Yes, I have heard of Kurzweil's theory, I read some of his book The Singularity Is Near around ten years ago. I think he focuses on technological singularity, on exponential technological advance changing humankind in a major way, but I'm not sure where he thinks we're going. With McKenna's worldview, we're going into the imagination—a place explored by aboriginals via psychedelics for probably tens or hundreds of millennia, and a place we go in dreams—and it could happen via technology, an emergent property (like billions of cells combining to form an animal), intervention from other lifeforms in the galaxy or universe or other worlds, or other ways. I'm excited about this idea, that the imagination is a place, realer and larger than the universe, where humankind is going, where every human goes when they die, and from where humans have increasingly downloaded ideas into the universe.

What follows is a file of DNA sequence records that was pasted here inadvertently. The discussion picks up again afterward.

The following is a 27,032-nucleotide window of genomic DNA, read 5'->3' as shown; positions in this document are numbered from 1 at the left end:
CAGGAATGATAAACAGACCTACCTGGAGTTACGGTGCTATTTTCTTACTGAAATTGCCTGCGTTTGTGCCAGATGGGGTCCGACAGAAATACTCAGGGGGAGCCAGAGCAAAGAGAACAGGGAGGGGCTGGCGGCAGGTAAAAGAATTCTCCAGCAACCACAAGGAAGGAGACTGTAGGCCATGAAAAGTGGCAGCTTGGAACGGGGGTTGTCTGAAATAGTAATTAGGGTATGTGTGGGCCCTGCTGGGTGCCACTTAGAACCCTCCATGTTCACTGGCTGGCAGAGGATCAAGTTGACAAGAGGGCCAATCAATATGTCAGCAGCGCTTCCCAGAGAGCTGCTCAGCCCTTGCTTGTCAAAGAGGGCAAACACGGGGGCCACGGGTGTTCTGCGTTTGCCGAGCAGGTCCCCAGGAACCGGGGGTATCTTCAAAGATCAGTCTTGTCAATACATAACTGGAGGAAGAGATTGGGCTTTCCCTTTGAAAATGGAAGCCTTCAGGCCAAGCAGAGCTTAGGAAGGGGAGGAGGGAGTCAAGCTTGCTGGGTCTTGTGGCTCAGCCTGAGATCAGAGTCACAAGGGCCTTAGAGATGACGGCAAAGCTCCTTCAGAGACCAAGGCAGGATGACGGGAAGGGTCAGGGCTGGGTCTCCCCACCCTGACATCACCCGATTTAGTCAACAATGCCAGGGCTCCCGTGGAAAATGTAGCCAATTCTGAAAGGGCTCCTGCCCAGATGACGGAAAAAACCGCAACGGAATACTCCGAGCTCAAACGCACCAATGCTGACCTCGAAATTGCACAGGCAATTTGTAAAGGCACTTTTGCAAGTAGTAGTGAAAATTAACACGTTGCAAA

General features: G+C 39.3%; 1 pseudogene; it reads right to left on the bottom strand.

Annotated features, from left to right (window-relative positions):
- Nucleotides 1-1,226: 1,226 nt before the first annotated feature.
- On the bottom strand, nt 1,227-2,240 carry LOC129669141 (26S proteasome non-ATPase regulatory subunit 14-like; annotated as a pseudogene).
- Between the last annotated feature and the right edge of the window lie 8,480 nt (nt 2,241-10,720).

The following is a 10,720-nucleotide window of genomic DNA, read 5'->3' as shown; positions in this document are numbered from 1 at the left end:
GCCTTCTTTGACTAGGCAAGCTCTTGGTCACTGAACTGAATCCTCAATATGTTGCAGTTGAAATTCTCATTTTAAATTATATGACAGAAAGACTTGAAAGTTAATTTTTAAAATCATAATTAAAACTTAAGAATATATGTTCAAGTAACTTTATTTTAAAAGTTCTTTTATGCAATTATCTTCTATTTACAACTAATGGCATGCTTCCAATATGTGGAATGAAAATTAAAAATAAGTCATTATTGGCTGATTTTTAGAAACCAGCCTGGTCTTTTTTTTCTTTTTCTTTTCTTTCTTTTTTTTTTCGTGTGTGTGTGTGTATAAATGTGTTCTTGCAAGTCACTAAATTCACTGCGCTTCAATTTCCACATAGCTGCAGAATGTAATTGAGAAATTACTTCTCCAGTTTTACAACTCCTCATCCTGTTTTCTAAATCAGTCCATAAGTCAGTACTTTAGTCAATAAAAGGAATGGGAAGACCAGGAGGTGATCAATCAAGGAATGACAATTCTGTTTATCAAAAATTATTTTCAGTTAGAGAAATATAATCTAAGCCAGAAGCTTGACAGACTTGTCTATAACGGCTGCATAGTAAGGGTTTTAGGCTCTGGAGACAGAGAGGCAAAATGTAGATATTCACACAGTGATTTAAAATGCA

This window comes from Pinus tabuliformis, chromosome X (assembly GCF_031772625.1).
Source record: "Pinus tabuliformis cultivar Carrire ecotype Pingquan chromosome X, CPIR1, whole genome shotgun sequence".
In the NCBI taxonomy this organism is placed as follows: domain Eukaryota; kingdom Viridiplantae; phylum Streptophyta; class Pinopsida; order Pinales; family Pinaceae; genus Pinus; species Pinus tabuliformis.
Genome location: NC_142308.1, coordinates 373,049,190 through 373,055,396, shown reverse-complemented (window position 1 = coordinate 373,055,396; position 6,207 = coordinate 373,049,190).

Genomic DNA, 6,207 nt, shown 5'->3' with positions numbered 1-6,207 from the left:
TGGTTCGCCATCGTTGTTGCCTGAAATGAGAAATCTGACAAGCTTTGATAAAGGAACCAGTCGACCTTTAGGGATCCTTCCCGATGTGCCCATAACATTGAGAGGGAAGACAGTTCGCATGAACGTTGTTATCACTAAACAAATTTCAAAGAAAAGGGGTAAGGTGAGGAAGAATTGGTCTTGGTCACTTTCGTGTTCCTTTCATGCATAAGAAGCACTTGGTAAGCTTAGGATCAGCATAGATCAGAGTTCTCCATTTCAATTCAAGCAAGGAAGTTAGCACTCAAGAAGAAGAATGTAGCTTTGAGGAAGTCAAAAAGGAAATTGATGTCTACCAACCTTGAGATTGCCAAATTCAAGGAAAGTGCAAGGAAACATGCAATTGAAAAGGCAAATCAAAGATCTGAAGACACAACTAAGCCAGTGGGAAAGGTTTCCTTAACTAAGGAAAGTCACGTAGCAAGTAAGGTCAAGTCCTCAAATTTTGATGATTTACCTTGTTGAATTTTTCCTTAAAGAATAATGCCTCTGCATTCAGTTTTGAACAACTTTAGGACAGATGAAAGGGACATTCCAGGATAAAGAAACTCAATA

Do you think this aligns with your discussion of hope in seeing how the “dominator” model of society, the one that favors one gender over the other, which Riane Eisler posits has only been around for roughly 7,000 years, as opposed to the 200,000 some-odd years that Homo sapiens have existed prior to that, in a partnership model with nature, and that perhaps this dominator model of existence might one day no longer exist?